“…domestic politics remained divided as Congress and the executive branch congealed like two pots of cold oatmeal…Up went higher walls to keep out foreigners and foreign products. [pg 112]”
Sound familiar? Very apropos if you ask me…but I won’t get too political here.
“When a national educational system disappears, the nation itself is sure to follow, as it did in North America. [pg 70]”
“An increasingly embittered and armed white minority seemed determined to adopt a scorched-earth policy rather than leave anything of value to its mixed-race heirs. [pg 112]”
Hmmm…very very familiar….
“No one ever expected to see those images of people clinging to the base of the Statue of Freedom atop the US Capitol. The waters submerged the Supreme Court, the White House, the Pentagon, and everything else in what had once been the low-lying swamps between Maryland and Virginia. [pg 113]”
Because the book is short, it reads more like a short story and it ends in kind of an odd spot. It felt like the story could have easily gone forward. Despite that, it was a good read. And a very scary glimpse into what could be our future.
Somehow I read book 10 before book 9 so I was anxious to go back and read 9 because apparently a lot had happened! And yes! TONS happened in this book.
First, the murder mystery was very interesting. One of the last surviving quintuplets (famous in Canada because they were conceived before IVF during the Depression) is murdered. Inspector Gamache is back in Three Pines to investigate. (I would love to live in Three Pines!) So of course the favorite characters are back, which is great because I’ve invested 9 books in these characters and they feel like family at this point.
Second, the bigger part of this book was the story that has been building through all of the books in the series and it comes to a head in a very exciting, very dramatic way at the end of the story.
Third, Jean-Guy, Gamache’s former second in command, is addicted to drugs and is now working for his arch-enemy. The deception, the revenge and betrayal is palpable in the book. Can Gamache and Jean-Guy ever fix their damaged relationship?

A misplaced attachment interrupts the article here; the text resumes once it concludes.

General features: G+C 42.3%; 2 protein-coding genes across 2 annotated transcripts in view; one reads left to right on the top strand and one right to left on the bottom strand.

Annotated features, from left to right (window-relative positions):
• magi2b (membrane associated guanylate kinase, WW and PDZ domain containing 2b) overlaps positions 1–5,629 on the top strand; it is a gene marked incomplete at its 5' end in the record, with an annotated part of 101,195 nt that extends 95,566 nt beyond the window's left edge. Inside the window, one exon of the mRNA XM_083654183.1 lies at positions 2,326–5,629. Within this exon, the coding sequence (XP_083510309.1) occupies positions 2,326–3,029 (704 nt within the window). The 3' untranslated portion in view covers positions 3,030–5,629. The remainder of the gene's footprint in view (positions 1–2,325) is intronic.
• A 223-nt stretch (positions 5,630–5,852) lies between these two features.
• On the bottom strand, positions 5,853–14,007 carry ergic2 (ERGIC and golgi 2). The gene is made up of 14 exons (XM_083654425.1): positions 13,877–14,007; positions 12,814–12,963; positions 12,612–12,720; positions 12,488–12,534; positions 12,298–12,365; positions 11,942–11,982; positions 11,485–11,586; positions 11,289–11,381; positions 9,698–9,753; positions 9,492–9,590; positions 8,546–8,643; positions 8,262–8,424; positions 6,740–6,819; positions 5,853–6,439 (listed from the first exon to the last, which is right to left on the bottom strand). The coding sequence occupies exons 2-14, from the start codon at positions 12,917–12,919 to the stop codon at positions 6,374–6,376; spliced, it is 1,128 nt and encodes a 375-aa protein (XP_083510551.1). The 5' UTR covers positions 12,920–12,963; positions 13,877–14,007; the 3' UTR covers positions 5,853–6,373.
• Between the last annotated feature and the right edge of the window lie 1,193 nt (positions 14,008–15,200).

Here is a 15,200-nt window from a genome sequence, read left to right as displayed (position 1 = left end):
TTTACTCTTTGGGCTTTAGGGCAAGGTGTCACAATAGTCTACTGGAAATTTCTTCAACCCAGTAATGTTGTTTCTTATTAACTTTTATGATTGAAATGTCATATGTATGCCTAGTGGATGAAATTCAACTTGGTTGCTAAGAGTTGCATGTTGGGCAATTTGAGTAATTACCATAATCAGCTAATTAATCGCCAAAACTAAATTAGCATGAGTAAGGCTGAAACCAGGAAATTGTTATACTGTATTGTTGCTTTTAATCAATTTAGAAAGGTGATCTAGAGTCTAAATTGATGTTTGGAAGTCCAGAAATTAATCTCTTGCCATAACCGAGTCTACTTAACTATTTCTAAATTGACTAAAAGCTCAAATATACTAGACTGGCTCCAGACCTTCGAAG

If you’ve read the other books in this series, you will not be disappointed in this one. You’ll like it so much you almost want to read it again.
This book is short. It’s a collection of short stories/essays/letters to the author’s son about race in America and his experiences growing up African American in Baltimore.
“…people forced for centuries to live under fear. The law did not protect us. And now, in your time, the law has become an excuse for stopping and frisking you, which is to say, for furthering the assault on your body.”
And in contrast:
“There were little white boys with complete collections of football cards, and their only want was a popular girlfriend and their only worry was poison oak. That other world was suburban and endless, organized around pot roasts, blueberry pies, fireworks, ice cream sundaes, immaculate bathrooms, and small toy trucks that were loosed in wooded backyards with streams and glens.”
It also talks about current events like Trayvon Martin and Michael Brown. He talked a lot about police and his fear for his son with the police.
“…the police departments of your country have been endowed with the authority to destroy your body. It does not matter if the destruction is the result of an unfortunate overreaction…And I am afraid. I feel the fear most acutely whenever you leave me.”
This book was so heartbreaking and very eye-opening to the African American experiences and how current events are effecting their day to day life. It’s a hard book to read, but an important one, I think.
“Never forget that we were enslaved in this country longer than we have been free. Never forget that for 250 years black people were born into chains–whole generations followed by more generations who knew nothing but chains. The enslaved were not bricks in your road, and their lives were not chapters in your redemptive history. They were people turned to fuel for the American machine…You cannot forget how much they took from us and how they transfigured our very bodies into sugar, tobacco, and gold.”
Despite the heavy, heartbreaking topic, the author did not come across as angry. The theme was sadness, grief and fear.
“Black people love their children with a kind of obsession. You are all we have, and you come to us endangered…[we are] a people who control nothing, who can protect nothing, who are made to fear not just the criminals among them but the police who lord over them with the moral authority of a protection racket. It was only after you that I understood this love, that I understood the grip of my mother’s hand.”
The author was writing a piece about the verdict of a shooting and he met with the grieving mother.
“Then the mother of the murdered boy rose, turned to you, and said ‘You exist. You matter. You have value. You have every right to wear your hoodie, to play your music as loud as you want. You have every right to be you. And no one should deter you from being you. You have to be you. And you can never be afraid to be you.'”
Heavy, heavy stuff. I teared up a lot during this book. I definitely recommend this book for everyone!
These posts have Amazon affiliate links.